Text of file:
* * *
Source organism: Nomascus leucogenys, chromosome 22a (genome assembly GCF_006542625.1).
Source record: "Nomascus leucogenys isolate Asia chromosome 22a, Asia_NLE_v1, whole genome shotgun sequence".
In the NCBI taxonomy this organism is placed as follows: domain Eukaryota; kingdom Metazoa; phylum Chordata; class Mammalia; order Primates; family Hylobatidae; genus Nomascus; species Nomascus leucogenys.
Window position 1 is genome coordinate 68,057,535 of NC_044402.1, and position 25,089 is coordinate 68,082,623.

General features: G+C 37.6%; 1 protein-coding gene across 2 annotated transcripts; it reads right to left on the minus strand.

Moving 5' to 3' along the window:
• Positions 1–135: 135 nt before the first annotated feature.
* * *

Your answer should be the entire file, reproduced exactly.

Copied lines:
Source organism: Nomascus leucogenys, chromosome 22a (genome assembly GCF_006542625.1).
Source record: "Nomascus leucogenys isolate Asia chromosome 22a, Asia_NLE_v1, whole genome shotgun sequence".
In the NCBI taxonomy this organism is placed as follows: domain Eukaryota; kingdom Metazoa; phylum Chordata; class Mammalia; order Primates; family Hylobatidae; genus Nomascus; species Nomascus leucogenys.
Window position 1 is genome coordinate 68,057,535 of NC_044402.1, and position 25,089 is coordinate 68,082,623.

General features: G+C 37.6%; 1 protein-coding gene across 2 annotated transcripts; it reads right to left on the minus strand.

Moving 5' to 3' along the window:
• Positions 1–135: 135 nt before the first annotated feature.